Academic journal article The Journal of Southern History

Caribbean Crossing: African Americans and the Haitian Emigration Movement

Academic journal article The Journal of Southern History

Caribbean Crossing: African Americans and the Haitian Emigration Movement

Article excerpt

Caribbean Crossing: African Americans and the Haitian Emigration Movement. By Sara Fanning. Early American Places. (New York and London: New York University Press, 2014. Pp. [xiv], 167. $35.00, ISBN 978-08147-6493-0.)

Caribbean Crossing: Africans Americans and the Haitian Emigration Movement is microscopic in its focus. Sara Fanning closely examines the 1820s, when Haitian president Jean-Pierre Boyer sought recognition from both the United States and France "to improve the standing of his nation" (p. 119). One way Boyer tried to do so was by encouraging the migration of free African Americans to Haiti. Fanning exposes the dramatic confluence of events that led to Boyer's concerted effort to recruit migrants. She argues that Boyer played on the nature of racial politics in the United States and was more diplomatically astute, more of a "wild card in America's nineteenth-century race relations," than historians have previously thought (p. 119).

The author shows Haiti's persistent political struggles for recognition by other nations. She is also adept at peering closely into African American communities to reveal the multiple reasons some people did emigrate to Haiti. The first wave of migrants came at a critical time, when the American Colonization Society planned to repatriate thousands of freed blacks, and Haiti, a symbol of Atlantic slavery's defeat, was proposed as an alternative destination for communities of freed African Americans. Although some of the first wave of emigrants ultimately returned to the North American mainland, those who stayed set up successful communities and engaged in the sugar trade. Some lived communally, sustaining African American lifeways in Haiti.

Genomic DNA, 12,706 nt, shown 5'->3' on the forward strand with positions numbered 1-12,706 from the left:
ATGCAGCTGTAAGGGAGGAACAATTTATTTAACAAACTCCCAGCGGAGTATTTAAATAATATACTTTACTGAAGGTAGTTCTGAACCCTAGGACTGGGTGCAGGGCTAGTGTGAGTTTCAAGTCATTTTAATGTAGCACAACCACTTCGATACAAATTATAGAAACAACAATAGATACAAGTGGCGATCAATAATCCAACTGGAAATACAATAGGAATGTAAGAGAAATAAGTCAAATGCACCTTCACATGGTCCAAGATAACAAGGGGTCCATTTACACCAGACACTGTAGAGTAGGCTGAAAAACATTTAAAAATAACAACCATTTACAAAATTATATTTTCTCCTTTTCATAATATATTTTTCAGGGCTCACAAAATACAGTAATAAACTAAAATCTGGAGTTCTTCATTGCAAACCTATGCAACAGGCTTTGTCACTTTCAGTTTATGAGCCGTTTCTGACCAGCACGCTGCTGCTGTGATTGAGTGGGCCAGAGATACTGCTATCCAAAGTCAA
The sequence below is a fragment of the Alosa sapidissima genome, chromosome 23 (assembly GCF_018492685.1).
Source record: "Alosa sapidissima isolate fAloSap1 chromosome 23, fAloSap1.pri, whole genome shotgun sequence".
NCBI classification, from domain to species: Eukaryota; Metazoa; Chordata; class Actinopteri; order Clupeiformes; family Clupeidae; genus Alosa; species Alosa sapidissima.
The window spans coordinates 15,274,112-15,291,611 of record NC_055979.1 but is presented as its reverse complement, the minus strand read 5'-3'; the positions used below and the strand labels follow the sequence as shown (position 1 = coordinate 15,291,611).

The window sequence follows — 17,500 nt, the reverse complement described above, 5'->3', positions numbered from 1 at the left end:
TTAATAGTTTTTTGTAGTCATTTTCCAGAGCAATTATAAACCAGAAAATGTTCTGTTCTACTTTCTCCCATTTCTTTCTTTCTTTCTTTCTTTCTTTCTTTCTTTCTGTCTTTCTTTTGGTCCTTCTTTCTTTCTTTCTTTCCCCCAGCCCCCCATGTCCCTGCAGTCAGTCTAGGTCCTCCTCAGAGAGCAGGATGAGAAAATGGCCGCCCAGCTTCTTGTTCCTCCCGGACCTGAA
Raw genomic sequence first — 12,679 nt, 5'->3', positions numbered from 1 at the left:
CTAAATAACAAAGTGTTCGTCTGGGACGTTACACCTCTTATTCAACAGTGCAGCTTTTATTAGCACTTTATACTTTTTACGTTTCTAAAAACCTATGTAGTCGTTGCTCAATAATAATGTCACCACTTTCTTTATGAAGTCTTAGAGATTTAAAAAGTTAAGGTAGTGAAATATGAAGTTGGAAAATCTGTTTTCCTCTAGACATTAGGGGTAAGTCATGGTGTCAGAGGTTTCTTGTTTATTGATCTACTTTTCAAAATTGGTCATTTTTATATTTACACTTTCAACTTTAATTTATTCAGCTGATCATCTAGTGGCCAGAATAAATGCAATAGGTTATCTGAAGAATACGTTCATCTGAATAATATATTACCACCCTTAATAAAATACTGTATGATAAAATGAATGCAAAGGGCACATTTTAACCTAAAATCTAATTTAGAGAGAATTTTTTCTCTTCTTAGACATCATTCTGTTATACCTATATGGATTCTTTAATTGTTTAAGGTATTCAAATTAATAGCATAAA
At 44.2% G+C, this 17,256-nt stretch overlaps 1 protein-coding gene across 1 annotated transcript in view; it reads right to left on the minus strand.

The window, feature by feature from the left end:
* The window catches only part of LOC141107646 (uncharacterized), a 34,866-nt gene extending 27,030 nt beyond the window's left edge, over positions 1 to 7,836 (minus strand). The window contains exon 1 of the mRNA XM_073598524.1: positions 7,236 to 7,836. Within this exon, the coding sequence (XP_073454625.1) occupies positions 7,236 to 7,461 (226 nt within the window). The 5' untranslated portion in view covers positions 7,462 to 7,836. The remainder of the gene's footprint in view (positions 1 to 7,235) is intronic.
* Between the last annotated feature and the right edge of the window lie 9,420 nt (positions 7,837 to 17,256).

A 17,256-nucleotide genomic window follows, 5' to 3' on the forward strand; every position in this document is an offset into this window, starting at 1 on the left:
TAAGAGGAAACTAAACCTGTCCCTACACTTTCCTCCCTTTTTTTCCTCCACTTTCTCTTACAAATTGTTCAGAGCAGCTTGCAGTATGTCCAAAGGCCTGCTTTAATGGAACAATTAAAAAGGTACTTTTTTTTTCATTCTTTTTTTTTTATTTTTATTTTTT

Fanning's book is best in the final chapters, where she details the lived conditions of migrants in Haiti and the rationales some people had for staying there. Fanning convincingly posits that those who left Haiti did so for multiple reasons: increasing taxes, difficulty sustaining coffee production, the disease environment, and increasingly restrictive laws. …

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